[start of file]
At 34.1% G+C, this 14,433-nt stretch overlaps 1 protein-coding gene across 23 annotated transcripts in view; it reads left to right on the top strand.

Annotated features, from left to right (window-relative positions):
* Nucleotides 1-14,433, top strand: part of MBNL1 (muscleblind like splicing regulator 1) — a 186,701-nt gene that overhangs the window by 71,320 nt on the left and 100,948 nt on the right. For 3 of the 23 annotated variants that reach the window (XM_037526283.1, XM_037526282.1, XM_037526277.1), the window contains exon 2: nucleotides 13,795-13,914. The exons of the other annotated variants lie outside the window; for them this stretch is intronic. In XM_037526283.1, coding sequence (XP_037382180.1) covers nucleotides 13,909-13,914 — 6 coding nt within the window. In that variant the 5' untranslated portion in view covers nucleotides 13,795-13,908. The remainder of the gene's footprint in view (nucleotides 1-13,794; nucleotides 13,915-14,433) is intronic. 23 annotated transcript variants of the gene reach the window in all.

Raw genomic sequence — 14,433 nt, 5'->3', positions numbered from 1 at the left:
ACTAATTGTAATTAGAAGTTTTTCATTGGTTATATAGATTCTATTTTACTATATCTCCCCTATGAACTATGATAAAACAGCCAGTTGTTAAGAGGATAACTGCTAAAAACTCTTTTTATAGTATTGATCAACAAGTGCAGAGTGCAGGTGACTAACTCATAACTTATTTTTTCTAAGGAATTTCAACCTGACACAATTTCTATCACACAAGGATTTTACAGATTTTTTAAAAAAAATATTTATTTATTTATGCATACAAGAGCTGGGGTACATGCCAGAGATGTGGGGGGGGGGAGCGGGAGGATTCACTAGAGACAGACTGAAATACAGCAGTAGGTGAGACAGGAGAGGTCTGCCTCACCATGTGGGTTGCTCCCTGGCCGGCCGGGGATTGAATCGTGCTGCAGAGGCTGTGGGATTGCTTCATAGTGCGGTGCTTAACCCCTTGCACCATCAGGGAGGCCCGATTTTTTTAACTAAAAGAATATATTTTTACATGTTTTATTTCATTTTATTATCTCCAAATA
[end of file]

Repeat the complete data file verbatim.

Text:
At 34.1% G+C, this 14,433-nt stretch overlaps 1 protein-coding gene across 23 annotated transcripts in view; it reads left to right on the top strand.

Annotated features, from left to right (window-relative positions):
* Nucleotides 1-14,433, top strand: part of MBNL1 (muscleblind like splicing regulator 1) — a 186,701-nt gene that overhangs the window by 71,320 nt on the left and 100,948 nt on the right. For 3 of the 23 annotated variants that reach the window (XM_037526283.1, XM_037526282.1, XM_037526277.1), the window contains exon 2: nucleotides 13,795-13,914. The exons of the other annotated variants lie outside the window; for them this stretch is intronic. In XM_037526283.1, coding sequence (XP_037382180.1) covers nucleotides 13,909-13,914 — 6 coding nt within the window. In that variant the 5' untranslated portion in view covers nucleotides 13,795-13,908. The remainder of the gene's footprint in view (nucleotides 1-13,794; nucleotides 13,915-14,433) is intronic. 23 annotated transcript variants of the gene reach the window in all.

Raw genomic sequence — 14,433 nt, 5'->3', positions numbered from 1 at the left:
ACTAATTGTAATTAGAAGTTTTTCATTGGTTATATAGATTCTATTTTACTATATCTCCCCTATGAACTATGATAAAACAGCCAGTTGTTAAGAGGATAACTGCTAAAAACTCTTTTTATAGTATTGATCAACAAGTGCAGAGTGCAGGTGACTAACTCATAACTTATTTTTTCTAAGGAATTTCAACCTGACACAATTTCTATCACACAAGGATTTTACAGATTTTTTAAAAAAAATATTTATTTATTTATGCATACAAGAGCTGGGGTACATGCCAGAGATGTGGGGGGGGGGAGCGGGAGGATTCACTAGAGACAGACTGAAATACAGCAGTAGGTGAGACAGGAGAGGTCTGCCTCACCATGTGGGTTGCTCCCTGGCCGGCCGGGGATTGAATCGTGCTGCAGAGGCTGTGGGATTGCTTCATAGTGCGGTGCTTAACCCCTTGCACCATCAGGGAGGCCCGATTTTTTTAACTAAAAGAATATATTTTTACATGTTTTATTTCATTTTATTATCTCCAAATA